China tells critics not to politicise Olympics

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BEIJING, Oct 19 (Reuters) China told critics today not to link the 2008 Beijing Olympic Games to political issues or boycotts, saying that any attempt to do so would be ''inappropriate and unpopular''.

Rights groups have seized upon the Olympics as a chance to exert pressure on China for everything from the conflict in Darfur, Beijing's support of Myanmar's ruling military junta and the rights of migrant workers.

''We believe that any political issue that has nothing to do with the Olympics should not be linked to the Beijing Games,'' Liu Jingmin, executive vice president of the Beijing Organising Committee for the 2008 Olympic Games, told a news conference on the sidelines of a Communist Party Congress.

This week, Human Rights Watch urged China to use its UN Security Council membership to help end state repression in the former Burma after last month's crackdown on street protests.

The New York-based rights group noted that the auspicious date, August 8, 2008, chosen as the opening day of the Beijing Olympics, marked the 20th anniversary of the 1988 pro-democracy protests in Myanmar, crushed by the military a month later.

''The Chinese government has been playing a constructive and responsible part in the Myanmar issue and the constructive role has been recognised by all,'' said Liu, who is also a Beijing deputy mayor.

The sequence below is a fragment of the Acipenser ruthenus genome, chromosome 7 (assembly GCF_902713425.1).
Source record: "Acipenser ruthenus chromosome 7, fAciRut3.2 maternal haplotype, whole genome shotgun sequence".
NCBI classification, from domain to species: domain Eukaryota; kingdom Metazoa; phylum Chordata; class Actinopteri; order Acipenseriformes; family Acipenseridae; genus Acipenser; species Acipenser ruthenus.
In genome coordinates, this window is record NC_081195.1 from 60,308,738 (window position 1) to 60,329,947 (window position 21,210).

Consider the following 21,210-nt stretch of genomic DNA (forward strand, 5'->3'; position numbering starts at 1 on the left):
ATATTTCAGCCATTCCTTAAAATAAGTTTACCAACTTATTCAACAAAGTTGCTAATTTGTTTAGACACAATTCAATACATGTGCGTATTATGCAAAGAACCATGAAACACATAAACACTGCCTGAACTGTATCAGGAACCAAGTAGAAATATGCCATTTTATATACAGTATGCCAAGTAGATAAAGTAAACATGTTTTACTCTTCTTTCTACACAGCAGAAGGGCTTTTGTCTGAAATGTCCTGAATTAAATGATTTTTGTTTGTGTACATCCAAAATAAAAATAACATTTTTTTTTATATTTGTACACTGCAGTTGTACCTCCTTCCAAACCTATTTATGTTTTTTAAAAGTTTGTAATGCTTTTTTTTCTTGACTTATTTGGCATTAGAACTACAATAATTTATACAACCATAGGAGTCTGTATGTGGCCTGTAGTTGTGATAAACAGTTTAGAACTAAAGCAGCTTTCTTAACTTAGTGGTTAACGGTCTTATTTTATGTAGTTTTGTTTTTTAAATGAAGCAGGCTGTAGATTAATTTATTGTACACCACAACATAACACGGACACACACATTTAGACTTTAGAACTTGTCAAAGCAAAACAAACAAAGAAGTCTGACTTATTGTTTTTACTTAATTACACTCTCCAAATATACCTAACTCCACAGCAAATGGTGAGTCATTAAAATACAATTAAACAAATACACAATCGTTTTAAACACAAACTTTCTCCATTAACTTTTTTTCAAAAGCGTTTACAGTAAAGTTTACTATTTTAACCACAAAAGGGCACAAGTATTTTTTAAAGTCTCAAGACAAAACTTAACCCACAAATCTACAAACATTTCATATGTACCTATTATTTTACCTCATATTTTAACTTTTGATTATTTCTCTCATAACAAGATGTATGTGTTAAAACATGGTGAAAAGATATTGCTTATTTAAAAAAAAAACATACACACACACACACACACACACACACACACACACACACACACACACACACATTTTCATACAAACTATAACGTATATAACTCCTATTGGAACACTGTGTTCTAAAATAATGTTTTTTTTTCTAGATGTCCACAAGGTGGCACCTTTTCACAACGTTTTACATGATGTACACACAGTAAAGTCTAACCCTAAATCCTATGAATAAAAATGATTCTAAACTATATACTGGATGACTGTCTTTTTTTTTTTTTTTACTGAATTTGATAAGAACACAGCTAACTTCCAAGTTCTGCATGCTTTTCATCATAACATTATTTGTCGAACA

''We believe that an attempt to use this issue as an excuse to boycott the Olympics will be both inappropriate and unpopular.'' He also defended China's own human rights record, which has been called into question by forced evictions of people moved to make way for Olympic venues and a crackdown on dissidents who the government fears may negatively affect social stability.

''I believe that the preparations for the Olympics have tremendously boosted the development of human rights in China,'' Liu said.

In case anyone should try to organise protests at the Games or otherwise try to disrupt them, Liu warned that security forces would be on high alert.

''Security has always been the top priority during our preparations,'' he said ''We can absolutely ensure the 2008 Games will be a safe Olympics.'' REUTERS SYU KP1222

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